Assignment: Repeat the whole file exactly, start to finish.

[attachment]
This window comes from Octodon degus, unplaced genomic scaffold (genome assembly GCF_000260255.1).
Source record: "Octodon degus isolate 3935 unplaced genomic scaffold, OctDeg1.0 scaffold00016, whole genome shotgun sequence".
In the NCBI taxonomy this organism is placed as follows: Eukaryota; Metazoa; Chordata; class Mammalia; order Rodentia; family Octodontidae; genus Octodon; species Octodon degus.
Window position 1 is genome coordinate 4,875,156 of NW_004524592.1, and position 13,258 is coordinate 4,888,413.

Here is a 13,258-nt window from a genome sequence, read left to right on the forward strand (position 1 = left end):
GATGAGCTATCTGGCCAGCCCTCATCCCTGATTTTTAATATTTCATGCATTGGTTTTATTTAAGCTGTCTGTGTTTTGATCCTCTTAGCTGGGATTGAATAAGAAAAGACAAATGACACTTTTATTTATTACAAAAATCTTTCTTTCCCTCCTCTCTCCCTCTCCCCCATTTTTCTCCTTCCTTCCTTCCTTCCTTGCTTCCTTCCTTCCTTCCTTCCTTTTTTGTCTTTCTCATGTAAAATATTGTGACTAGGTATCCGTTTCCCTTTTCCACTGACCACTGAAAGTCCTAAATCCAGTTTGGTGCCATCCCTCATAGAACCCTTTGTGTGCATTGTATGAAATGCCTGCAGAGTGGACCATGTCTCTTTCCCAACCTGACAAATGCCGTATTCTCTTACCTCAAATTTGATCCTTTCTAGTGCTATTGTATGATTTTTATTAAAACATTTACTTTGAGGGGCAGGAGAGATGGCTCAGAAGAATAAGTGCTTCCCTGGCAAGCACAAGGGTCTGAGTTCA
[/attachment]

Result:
This window comes from Octodon degus, unplaced genomic scaffold (genome assembly GCF_000260255.1).
Source record: "Octodon degus isolate 3935 unplaced genomic scaffold, OctDeg1.0 scaffold00016, whole genome shotgun sequence".
In the NCBI taxonomy this organism is placed as follows: Eukaryota; Metazoa; Chordata; class Mammalia; order Rodentia; family Octodontidae; genus Octodon; species Octodon degus.
Window position 1 is genome coordinate 4,875,156 of NW_004524592.1, and position 13,258 is coordinate 4,888,413.

Here is a 13,258-nt window from a genome sequence, read left to right on the forward strand (position 1 = left end):
GATGAGCTATCTGGCCAGCCCTCATCCCTGATTTTTAATATTTCATGCATTGGTTTTATTTAAGCTGTCTGTGTTTTGATCCTCTTAGCTGGGATTGAATAAGAAAAGACAAATGACACTTTTATTTATTACAAAAATCTTTCTTTCCCTCCTCTCTCCCTCTCCCCCATTTTTCTCCTTCCTTCCTTCCTTCCTTGCTTCCTTCCTTCCTTCCTTCCTTTTTTGTCTTTCTCATGTAAAATATTGTGACTAGGTATCCGTTTCCCTTTTCCACTGACCACTGAAAGTCCTAAATCCAGTTTGGTGCCATCCCTCATAGAACCCTTTGTGTGCATTGTATGAAATGCCTGCAGAGTGGACCATGTCTCTTTCCCAACCTGACAAATGCCGTATTCTCTTACCTCAAATTTGATCCTTTCTAGTGCTATTGTATGATTTTTATTAAAACATTTACTTTGAGGGGCAGGAGAGATGGCTCAGAAGAATAAGTGCTTCCCTGGCAAGCACAAGGGTCTGAGTTCA